The reaction is conducted usually until the residual amount of the hydroxycarboxylic acid becomes not higher than 70 mol %, preferably not higher than 50 mol %, more preferably not higher than 40 mol %, relative to the charged amount.

The reaction may be conducted non-catalytically, but may be conducted with an addition of a catalyst as the case requires.

As the diol of the formula C in the present invention, any one of those represented by the formula C may be employed. Specific examples include hydroquinone, resorcinol, methylhydroquinone, chlorohydroquinone, acetylhydroquinone, acetoxyhydroquinone, nitrohydroquinone, dimethylaminohydroquinone, 1,4-dihydroxynaphthol, 1,5-dihydroxynaphthol, 1,6-dihydroxynaphthol, 2,6-dihydroxynaphthol, 2,7-dihydroxynaphthol, 2,2'-bis(4-hydroxyphenyl)propane, 2,2'-bis(4-hydroxy-3,5-dimethylphenyl)propane, 2,2'-bis(4-hydroxy-3,5-dichlorophenyl)propane, 2,2'-bis(4-hydroxy-3-methylphenyl)propane, 2,2'-bis(4-hydroxy-3-chlorophenyl)propane, bis(4-hydroxyphenyl)methane, bis(4-hydroxy-3,5-dimethylphenyl)methane, bis(4-hydroxy-3,5-dichlorophenyl)methane, bis(4-hydroxy-3,5-dibromophenyl)methane, 1,1-bis(4-hydroxyphenyl)cyclohexane, 4,4'-dihydroxydiphenyl-bis(4-hydroxyphenyl)-ketone, bis(4-hydroxy-3,5-dimethylphenyl)-ketone, bis(4-hydroxy-3,5-dichlorophenyl)-ketone, bis(4-hydroxyphenyl)sulfide, bis(4-hydroxy-3-chlorophenyl)sulfide, bis(4-hydroxyphenyl)sulfone and bis(4-hydroxy-3,5-dichlorophenyl)ether.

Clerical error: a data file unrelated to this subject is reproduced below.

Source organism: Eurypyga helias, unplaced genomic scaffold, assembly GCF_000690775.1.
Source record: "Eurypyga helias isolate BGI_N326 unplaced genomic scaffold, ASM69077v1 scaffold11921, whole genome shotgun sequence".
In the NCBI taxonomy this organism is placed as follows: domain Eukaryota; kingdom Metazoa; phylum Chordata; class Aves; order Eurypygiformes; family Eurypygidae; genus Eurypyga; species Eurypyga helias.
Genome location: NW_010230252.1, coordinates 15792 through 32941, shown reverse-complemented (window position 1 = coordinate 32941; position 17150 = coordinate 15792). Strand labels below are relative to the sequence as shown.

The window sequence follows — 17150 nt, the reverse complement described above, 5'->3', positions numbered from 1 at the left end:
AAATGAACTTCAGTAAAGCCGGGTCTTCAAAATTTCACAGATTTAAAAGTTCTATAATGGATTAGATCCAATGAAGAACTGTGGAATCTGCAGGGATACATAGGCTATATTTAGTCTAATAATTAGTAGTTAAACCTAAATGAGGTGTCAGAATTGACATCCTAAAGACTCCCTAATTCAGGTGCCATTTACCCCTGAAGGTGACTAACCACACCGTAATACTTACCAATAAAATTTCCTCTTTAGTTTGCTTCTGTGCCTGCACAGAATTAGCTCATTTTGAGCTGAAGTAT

The addition of the compound of the formula C alone, may be conducted at any time prior to the completion of the second step. However, it is particularly preferred to conduct the addition after the completion of the reaction of the first step.

The compound of the formula C is added preferably in an amount of from 1 to 100 mol % relative to the amount of the hydroxycarboxylic acid of the formula B. As mentioned above, it is particularly preferred to employ it in an amount equal to or more than the stoichicmetric amount of the excess --COOH groups due to the formation of units of the formula G. More specifically, it is preferred to add it in such an amount that "the terminal OH groups--the terminal COOH groups" . . . (I) will be at least 0 equivalent, preferably at least 5 equivalent, more preferably at least 20 equivalent, relative to 100 equivalent of the OR2 O residues of the compound of the formula A. Here, the amount of the terminal groups can be preliminarily determined by analyzing the reaction solution prior to the completion of the second step. Further, the terminal groups may be measured by H-NMR in a solvent such as DMSO. For example, the concentrations of the terminal groups may be obtained, for example, based on the following: ##STR4##

In the case of an acid, with respect to a methyl-esterified product: ##STR5##

On the other hand, it is also possible to calculate "the terminal OH groups--the terminal COOH groups" from the measurement of the terminal groups of the polyester or oligoester of the formula A and from the measurement of the units of the formula G i.e. ##STR6##